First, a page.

“There’s a lot of wild and woolly stuff going on that is raising significant question marks over whether the necessary labour supply is available to meet New Zealand’s ongoing growth needs,” he said.
Policymakers at the Treasury and the Reserve Bank would need a deep understanding of the labour market to set the ground rules, he said.
There had been a disproportionate rise in the unemployment rate for workers aged 15 to 19, which was now a “staggering” 27.5 per cent, and the next age group – 20 to 24 years – had a rate of 13.5 per cent.
Workers over 25 – who could be seen as a proxy for “skilled workers” – had a rate of just 4.6 per cent.
On average, the youth unemployment rate had been 11.8 percentage points higher than the non-youth rate since 1986, but by March this year the difference was 21.9 percentage points.
Toplis said it was “curious” that despite the relative surge in the youth unemployment rate, the proportion of unemployed people who were youths had actually fallen.
Between the peak in youth employment at the end of 2007 and now there were 50,500 fewer workers in the 15-19-year age group, a fall of 31.6 per cent, even though there had been an increase of 2400 in total number of people employed.
“The oldies are on the march … it’s an oldies takeover,” Toplis said.
Over 56,000 people aged over 60 found jobs in the same period, and 41 per cent of them were aged 65 and over.
I always thought that theorists like economists were all for the free market. If older people are filling jobs at a much faster rate than young people then surely it is just the market at work.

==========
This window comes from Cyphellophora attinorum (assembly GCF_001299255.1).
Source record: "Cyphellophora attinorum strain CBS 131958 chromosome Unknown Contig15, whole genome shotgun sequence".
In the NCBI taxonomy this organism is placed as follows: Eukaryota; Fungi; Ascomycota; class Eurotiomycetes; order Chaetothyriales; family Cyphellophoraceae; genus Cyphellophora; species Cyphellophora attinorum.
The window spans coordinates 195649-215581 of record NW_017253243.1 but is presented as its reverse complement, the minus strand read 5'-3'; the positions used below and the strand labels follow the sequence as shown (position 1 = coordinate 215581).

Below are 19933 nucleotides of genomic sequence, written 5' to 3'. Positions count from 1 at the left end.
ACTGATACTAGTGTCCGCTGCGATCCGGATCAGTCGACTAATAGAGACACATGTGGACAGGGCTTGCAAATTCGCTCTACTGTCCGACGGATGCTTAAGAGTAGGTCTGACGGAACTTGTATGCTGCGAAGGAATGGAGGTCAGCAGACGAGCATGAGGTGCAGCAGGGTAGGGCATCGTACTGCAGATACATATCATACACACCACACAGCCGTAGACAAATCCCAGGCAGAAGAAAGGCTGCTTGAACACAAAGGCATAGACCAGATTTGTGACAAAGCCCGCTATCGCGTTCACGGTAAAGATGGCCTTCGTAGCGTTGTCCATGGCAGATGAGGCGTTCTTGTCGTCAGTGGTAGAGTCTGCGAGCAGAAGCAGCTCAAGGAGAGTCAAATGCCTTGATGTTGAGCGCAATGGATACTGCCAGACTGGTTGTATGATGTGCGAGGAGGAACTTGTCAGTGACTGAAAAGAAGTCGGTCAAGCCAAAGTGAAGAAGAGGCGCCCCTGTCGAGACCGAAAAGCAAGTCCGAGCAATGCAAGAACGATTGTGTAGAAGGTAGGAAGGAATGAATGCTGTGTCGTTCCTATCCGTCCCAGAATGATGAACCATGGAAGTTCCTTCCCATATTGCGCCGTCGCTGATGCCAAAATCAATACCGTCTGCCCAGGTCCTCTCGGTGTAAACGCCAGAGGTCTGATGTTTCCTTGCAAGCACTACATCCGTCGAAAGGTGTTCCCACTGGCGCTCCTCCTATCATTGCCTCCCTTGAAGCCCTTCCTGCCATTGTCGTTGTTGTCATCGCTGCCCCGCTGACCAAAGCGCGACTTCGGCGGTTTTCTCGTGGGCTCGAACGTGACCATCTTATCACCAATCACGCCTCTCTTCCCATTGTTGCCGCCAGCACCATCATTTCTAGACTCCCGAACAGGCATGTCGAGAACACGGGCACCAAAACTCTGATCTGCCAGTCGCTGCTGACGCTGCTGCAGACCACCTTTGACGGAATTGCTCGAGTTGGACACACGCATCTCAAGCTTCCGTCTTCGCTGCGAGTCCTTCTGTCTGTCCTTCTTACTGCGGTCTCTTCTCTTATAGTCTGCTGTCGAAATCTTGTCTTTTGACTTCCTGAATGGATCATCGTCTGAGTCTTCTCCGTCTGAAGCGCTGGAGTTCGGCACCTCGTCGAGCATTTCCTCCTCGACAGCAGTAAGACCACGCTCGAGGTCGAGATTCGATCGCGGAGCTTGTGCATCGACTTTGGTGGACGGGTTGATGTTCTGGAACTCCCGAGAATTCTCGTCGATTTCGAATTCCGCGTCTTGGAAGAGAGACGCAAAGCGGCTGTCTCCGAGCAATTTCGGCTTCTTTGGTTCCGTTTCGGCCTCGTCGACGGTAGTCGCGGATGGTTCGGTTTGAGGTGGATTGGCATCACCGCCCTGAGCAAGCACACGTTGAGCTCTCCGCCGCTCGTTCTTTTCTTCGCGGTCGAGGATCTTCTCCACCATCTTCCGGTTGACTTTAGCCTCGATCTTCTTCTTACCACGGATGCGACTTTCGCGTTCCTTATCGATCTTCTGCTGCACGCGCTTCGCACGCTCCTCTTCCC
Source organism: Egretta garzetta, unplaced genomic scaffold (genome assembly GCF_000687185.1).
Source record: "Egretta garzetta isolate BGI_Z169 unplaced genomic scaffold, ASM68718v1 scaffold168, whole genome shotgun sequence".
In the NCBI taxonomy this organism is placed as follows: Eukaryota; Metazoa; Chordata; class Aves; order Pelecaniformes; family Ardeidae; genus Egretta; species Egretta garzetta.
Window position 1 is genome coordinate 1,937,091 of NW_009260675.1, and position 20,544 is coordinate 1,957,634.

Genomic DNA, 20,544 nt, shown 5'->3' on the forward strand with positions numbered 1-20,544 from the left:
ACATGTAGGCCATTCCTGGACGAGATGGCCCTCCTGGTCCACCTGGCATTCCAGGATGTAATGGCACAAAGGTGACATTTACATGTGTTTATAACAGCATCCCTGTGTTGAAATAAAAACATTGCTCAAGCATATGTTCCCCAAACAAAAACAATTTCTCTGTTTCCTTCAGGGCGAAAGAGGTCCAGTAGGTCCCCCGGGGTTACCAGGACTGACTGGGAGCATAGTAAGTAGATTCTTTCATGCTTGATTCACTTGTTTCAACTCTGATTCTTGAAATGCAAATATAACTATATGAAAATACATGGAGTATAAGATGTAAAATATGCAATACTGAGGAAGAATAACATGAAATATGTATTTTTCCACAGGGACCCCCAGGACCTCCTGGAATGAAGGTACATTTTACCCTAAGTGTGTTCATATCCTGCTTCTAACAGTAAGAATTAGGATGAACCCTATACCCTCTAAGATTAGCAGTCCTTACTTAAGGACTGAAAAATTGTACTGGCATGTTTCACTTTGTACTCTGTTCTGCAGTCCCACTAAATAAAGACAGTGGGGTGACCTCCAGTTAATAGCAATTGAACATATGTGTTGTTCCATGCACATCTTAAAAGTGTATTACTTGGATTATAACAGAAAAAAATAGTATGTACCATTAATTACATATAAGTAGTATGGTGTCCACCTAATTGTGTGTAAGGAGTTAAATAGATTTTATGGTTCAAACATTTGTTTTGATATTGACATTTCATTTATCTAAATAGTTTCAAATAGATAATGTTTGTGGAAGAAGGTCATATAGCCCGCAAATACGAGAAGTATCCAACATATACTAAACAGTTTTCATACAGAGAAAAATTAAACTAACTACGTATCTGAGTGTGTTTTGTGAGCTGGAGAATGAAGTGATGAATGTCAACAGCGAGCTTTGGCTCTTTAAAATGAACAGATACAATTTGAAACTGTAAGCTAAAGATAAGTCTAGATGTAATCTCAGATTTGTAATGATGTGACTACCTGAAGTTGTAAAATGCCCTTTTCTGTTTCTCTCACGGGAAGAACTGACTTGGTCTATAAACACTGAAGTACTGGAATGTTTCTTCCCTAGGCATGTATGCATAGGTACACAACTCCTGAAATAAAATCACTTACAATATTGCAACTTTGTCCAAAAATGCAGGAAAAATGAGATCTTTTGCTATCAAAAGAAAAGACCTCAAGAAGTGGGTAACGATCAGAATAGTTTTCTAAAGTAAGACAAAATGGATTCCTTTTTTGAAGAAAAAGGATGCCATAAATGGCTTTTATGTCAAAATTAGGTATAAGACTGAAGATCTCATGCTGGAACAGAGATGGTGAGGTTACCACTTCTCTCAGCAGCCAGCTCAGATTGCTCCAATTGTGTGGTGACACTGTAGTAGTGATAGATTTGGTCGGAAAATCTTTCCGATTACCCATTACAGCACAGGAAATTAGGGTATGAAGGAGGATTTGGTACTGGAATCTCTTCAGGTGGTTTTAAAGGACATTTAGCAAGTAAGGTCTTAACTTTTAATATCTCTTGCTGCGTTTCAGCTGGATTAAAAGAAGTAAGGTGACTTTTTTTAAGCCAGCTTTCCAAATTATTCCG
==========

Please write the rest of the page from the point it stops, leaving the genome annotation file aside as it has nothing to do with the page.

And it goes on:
I want to see young people employed as much as anyone, but if they are not getting hired then perhaps it is not the government that needs to be doing something about it but the young people themselves.
If I was advising a young person looking for work I would be schooling them on what the people actually doing the hiring are looking for. Regardless of the job there are some universal pitfalls that young people should be avoiding.
In short, most employers do NOT like;
– Body piercings, tattoo’s, angst and angst ridden attitudes.
– Poorly written and presented CV’s and non-existent covering letters.
– Unemployed fit and healthy people who have not gotten off their arses and done some voluntary work amongst the job hunting to gain skills and demonstrate a good work ethic.
– Applicants who show up to interviews in casual attire.
– Job seekers who cannot articulate why they want the job and what skills and attributes they possess that the employer needs.
I would suggest that as far as age discrimination goes it is the older people who suffer the most. Many young people are merely victims of poor planning and preparation.
I am happy to debate my comments. I am also happy to assist any unemployed young person out there who would like their CV reviewed by a professional for no charge.
Just sent email your details, CV and a brief history of your job hunting experience so far to Dave at email@example.com